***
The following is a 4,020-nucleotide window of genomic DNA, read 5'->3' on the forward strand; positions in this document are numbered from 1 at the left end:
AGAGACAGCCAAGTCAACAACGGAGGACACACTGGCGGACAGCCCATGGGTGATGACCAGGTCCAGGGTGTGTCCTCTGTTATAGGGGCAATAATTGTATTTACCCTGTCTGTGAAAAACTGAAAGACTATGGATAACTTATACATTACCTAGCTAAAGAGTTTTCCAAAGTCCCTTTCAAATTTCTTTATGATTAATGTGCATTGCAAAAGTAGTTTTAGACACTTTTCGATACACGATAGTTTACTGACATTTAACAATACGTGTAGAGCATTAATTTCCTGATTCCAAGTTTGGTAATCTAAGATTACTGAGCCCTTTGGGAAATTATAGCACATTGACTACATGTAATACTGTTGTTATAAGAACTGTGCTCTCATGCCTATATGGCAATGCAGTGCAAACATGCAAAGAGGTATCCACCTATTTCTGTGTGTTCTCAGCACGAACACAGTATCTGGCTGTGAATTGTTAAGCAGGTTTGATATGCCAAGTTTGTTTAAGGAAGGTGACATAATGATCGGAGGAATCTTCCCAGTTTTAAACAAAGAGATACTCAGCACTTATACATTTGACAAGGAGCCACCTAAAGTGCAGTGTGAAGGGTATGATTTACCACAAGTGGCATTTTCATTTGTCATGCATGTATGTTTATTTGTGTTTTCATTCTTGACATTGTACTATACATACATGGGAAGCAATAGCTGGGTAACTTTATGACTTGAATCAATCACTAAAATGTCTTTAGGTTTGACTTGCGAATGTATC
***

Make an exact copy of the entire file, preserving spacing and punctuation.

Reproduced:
The following is a 4,020-nucleotide window of genomic DNA, read 5'->3' on the forward strand; positions in this document are numbered from 1 at the left end:
AGAGACAGCCAAGTCAACAACGGAGGACACACTGGCGGACAGCCCATGGGTGATGACCAGGTCCAGGGTGTGTCCTCTGTTATAGGGGCAATAATTGTATTTACCCTGTCTGTGAAAAACTGAAAGACTATGGATAACTTATACATTACCTAGCTAAAGAGTTTTCCAAAGTCCCTTTCAAATTTCTTTATGATTAATGTGCATTGCAAAAGTAGTTTTAGACACTTTTCGATACACGATAGTTTACTGACATTTAACAATACGTGTAGAGCATTAATTTCCTGATTCCAAGTTTGGTAATCTAAGATTACTGAGCCCTTTGGGAAATTATAGCACATTGACTACATGTAATACTGTTGTTATAAGAACTGTGCTCTCATGCCTATATGGCAATGCAGTGCAAACATGCAAAGAGGTATCCACCTATTTCTGTGTGTTCTCAGCACGAACACAGTATCTGGCTGTGAATTGTTAAGCAGGTTTGATATGCCAAGTTTGTTTAAGGAAGGTGACATAATGATCGGAGGAATCTTCCCAGTTTTAAACAAAGAGATACTCAGCACTTATACATTTGACAAGGAGCCACCTAAAGTGCAGTGTGAAGGGTATGATTTACCACAAGTGGCATTTTCATTTGTCATGCATGTATGTTTATTTGTGTTTTCATTCTTGACATTGTACTATACATACATGGGAAGCAATAGCTGGGTAACTTTATGACTTGAATCAATCACTAAAATGTCTTTAGGTTTGACTTGCGAATGTATC